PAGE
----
Scott Quessenberry on playing for Texans: 'Pretty special'

Playing for the Texans is a Quessenberry family tradition.

David Quessenberry was the first of three brothers to play for the Texans.

When Quessenberry was drafted by the Texans in the sixth round in 2013 out of San Jose State, it wasn't long before he experienced a serious health crisis.

In constant fatigue with a persistent cough, Quessenberry was diagnosed with lymphoma in 2014. Three years later, he triumphantly rang the bell at MD Anderson Cancer Center when he learned he was in remission. Quessenberry, 31, rejoined the Texans on the practice field in the spring of 2017 and made it back to make his NFL debut in a Christmas game against the Tennessee Titans later that year.

Now playing for the Buffalo Bills after a previous stint with the Titans after being cut by the Texans in 2018, Quessenberry's brothers have proudly followed his path to Houston. 

Center-guard Scott Quessenberry, 27, a former Los Angeles Chargers fifth-round draft pick, became the third brother to play for the Texans when he signed a one-year contract with them this offseason. He joined his brother, fullback-tight end Paul Quessenberry, 30, on the roster. This is the first time they've been teammates because of their age difference.

Being on the Texans is a proud moment for Scott Quessenberry as he gets to follow in his brothers' footsteps. Especially given what his brothers have overcome to make it to and stick in the NFL. 

Paul Quessenberry is a Navy graduate who served in the United States Marine Corps for five years as a rifle platoon and weapons platoon commander before signing with the New England Patriots.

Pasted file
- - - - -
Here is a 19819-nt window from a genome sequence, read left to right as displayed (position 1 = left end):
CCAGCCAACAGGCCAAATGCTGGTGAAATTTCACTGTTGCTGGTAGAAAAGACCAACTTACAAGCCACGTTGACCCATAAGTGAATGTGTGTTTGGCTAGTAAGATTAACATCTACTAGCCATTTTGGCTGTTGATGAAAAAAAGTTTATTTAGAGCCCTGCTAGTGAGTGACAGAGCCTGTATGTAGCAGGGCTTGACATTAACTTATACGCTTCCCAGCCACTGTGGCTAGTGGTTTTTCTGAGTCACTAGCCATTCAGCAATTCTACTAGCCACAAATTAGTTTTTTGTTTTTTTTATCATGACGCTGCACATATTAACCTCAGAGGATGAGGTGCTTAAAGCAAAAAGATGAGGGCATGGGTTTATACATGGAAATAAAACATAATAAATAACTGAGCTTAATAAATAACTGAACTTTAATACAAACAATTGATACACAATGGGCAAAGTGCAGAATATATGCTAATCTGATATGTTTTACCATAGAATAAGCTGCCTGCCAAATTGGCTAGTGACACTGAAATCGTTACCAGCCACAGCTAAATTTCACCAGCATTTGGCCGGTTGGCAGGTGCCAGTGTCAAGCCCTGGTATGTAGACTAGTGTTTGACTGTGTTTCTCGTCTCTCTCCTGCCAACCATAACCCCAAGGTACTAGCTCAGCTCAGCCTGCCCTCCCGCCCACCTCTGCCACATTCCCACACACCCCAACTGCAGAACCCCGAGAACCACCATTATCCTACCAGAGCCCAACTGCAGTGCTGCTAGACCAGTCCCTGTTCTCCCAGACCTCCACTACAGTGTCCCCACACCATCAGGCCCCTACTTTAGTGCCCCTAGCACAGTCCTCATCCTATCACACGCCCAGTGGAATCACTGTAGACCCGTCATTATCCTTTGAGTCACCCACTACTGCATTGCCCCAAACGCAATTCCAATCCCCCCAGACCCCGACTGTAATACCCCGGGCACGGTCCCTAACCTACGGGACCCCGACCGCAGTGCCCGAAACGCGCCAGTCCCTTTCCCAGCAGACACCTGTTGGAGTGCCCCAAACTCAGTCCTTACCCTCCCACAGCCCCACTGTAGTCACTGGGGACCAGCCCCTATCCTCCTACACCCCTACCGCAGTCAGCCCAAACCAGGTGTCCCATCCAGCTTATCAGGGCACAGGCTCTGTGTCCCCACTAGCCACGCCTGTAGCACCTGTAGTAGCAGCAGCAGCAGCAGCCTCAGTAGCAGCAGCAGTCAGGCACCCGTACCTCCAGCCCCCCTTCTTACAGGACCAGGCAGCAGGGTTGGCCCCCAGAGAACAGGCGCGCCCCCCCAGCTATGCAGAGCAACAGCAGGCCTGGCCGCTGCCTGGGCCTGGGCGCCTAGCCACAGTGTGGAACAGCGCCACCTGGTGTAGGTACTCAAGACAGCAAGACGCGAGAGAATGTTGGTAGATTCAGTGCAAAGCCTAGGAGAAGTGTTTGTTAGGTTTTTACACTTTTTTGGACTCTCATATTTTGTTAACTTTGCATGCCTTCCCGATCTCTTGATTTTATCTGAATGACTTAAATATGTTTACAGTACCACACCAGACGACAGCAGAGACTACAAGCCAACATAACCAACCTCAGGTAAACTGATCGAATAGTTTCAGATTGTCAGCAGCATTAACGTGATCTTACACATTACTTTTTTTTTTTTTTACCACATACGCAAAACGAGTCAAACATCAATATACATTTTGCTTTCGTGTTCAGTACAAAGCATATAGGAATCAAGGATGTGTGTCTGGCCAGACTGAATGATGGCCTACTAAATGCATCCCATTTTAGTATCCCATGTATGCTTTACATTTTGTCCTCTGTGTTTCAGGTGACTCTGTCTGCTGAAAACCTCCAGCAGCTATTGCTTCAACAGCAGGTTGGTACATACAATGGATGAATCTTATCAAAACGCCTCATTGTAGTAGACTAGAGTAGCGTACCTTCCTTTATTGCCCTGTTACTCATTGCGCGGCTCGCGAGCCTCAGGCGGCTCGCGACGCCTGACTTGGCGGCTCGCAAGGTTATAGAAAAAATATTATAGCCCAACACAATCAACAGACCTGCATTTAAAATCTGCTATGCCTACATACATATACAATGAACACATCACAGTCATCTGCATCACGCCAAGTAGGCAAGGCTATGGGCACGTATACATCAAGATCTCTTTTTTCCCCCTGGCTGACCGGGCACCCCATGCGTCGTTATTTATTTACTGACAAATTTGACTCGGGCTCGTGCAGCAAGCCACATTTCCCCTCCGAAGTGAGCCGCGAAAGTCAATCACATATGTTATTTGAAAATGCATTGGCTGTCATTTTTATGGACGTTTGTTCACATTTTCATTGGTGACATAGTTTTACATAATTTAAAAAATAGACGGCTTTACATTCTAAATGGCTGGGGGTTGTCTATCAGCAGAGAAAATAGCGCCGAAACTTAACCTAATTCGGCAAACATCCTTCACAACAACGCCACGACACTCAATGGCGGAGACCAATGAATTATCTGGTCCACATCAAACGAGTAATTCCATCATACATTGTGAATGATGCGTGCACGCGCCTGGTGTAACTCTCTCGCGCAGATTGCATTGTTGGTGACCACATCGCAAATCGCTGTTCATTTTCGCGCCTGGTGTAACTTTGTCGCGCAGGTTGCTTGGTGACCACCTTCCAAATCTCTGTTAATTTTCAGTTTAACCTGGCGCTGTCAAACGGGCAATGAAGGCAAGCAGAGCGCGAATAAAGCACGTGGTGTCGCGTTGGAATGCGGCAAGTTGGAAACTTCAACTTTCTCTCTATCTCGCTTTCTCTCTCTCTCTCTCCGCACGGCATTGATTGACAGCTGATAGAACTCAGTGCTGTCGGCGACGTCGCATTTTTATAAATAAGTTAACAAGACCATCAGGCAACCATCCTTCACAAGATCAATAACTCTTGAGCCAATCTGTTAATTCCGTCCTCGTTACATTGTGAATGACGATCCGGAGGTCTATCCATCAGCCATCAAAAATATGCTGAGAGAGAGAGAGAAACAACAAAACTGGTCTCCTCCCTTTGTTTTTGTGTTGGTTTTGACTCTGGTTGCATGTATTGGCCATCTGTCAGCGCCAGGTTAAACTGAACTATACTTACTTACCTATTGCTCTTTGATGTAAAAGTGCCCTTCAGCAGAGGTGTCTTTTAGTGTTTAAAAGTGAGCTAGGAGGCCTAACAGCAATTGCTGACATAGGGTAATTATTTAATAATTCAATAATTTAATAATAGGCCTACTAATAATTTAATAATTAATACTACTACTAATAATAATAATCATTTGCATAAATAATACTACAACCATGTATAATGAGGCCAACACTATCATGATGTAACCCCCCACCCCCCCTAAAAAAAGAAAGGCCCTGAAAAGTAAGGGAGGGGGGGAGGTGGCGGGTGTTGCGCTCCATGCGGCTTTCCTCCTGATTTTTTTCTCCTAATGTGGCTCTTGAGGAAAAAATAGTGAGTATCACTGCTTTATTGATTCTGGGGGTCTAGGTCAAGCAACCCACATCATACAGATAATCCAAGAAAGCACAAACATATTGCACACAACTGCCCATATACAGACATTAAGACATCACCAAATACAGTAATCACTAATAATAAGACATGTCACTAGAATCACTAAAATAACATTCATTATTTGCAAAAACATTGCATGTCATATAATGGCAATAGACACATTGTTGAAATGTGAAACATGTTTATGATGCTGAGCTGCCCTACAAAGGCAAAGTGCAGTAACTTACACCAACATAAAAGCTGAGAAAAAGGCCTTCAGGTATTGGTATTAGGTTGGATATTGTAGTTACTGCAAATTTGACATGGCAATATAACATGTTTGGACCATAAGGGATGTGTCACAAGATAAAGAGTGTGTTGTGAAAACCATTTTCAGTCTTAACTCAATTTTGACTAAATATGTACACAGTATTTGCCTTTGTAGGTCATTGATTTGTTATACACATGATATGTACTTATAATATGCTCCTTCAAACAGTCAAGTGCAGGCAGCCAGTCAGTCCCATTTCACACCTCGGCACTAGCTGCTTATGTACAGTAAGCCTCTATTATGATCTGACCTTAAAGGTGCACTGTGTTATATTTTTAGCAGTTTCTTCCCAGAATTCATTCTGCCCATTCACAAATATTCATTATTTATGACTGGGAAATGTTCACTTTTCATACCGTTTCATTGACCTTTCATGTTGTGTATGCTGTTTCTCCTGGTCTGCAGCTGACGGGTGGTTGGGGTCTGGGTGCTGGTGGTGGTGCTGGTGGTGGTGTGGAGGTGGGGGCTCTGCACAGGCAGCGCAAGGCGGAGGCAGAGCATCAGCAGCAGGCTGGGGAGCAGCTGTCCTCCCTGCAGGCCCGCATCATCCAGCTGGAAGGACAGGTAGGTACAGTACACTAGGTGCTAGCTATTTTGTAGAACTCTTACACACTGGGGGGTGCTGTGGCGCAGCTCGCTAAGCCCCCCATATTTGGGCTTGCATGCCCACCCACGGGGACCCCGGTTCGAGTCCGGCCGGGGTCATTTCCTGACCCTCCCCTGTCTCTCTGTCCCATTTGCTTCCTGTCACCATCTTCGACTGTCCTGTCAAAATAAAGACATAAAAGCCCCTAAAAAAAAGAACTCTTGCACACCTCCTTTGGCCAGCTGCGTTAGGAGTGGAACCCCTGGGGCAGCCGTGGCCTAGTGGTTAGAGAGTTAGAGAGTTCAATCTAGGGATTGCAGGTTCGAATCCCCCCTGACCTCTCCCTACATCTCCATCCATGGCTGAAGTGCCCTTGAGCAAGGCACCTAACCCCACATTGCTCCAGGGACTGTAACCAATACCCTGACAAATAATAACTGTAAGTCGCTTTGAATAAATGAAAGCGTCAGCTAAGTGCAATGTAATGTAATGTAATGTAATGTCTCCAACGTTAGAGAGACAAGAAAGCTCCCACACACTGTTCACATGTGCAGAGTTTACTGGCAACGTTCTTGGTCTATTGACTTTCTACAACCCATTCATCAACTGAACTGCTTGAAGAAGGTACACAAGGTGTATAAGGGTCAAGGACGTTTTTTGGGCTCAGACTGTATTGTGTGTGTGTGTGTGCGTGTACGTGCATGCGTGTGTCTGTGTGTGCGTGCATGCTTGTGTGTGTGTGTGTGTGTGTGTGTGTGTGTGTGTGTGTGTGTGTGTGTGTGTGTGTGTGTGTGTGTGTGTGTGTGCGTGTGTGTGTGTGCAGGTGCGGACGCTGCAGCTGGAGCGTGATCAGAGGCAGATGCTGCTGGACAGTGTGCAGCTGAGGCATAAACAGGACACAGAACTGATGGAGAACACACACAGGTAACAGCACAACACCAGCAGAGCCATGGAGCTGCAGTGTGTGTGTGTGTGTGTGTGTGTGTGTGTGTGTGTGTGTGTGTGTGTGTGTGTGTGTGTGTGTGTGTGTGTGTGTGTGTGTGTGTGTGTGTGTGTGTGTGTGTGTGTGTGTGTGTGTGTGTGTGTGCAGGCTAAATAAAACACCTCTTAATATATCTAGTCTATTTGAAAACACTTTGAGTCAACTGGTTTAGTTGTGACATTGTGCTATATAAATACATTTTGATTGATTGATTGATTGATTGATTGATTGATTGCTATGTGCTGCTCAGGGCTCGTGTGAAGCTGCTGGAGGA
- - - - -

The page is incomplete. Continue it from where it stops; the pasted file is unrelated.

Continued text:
“No doubt, they're both really special human beings first," Scott Quessenberry said. "They've overcome a ton of adversity, both of them. My oldest brother, just to be where he is today is really incredible. He truly is a survivor. We're thankful for it every day. 

"My other brother, Paul, just kind of never giving up, never leaving the fight, just staying in it forever and just wanting to do this and chase his dreams is pretty incredible. They're both really special human beings.”

Paul Quessenberry signed with the Texans last year and joined their practice squad, making his NFL debut on special teams in a December game against the Chargers with the Texans picking up an upset win and Paul Quessenberry earning the family bragging rights.

Now, they're teammates.

"Playing with Paul is a really cool experience," Scott Quessenberry said. "That's pretty special, knowing what the city of Houston means to my family. You kind of feel it. Everyone has welcomed me with open arms. It's really a community team."

When David Quessenberry was undergoing treatment for lymphoma, his family became a fixture in Houston visiting him as he underwent a medical ordeal.

Playing football while their brother was on the non-football illness list was an inspiration.

“Exactly, he was living vicariously through us," Scott Quessenberry said. "And anything that we could do to help him we were trying to do. But ultimately he was his own person, and he overcame what he overcame. And it's a heck of a story.

"The overarching theme of everything is treat every day as if it's your last. I know it's the craziest cliché, but he never knew if he was going to play football again. And secondly, no day is going to be worse than the days he's gone through. So, every day you get up healthy is a blessing and get to come out here and play football.”

Growing up in Southern California, the brothers were ultra-competitive. They competed at everything from sports to Thanksgiving dinner to backyard basketball games.

As tough as Scott Quessenberry is as he lines up in the trenches as a versatile interior offensive lineman who can play center or guard, his brother, Paul Quessenberry, is an intense, hard-nosed football player at a chiseled 6-foot-2, 250 pounds.

“Just look at him, he's got the freaking shaved head," Scott Quessenberry said. "He breathes, eats, sleeps fullback. That's him. It's the perfect fit for him, gritty hard-nosed, doesn't say much, down in the dirt, grinder that he is.”

Aaron Wilson is a Pro Football Network reporter and a contributor to Sports Talk 790.

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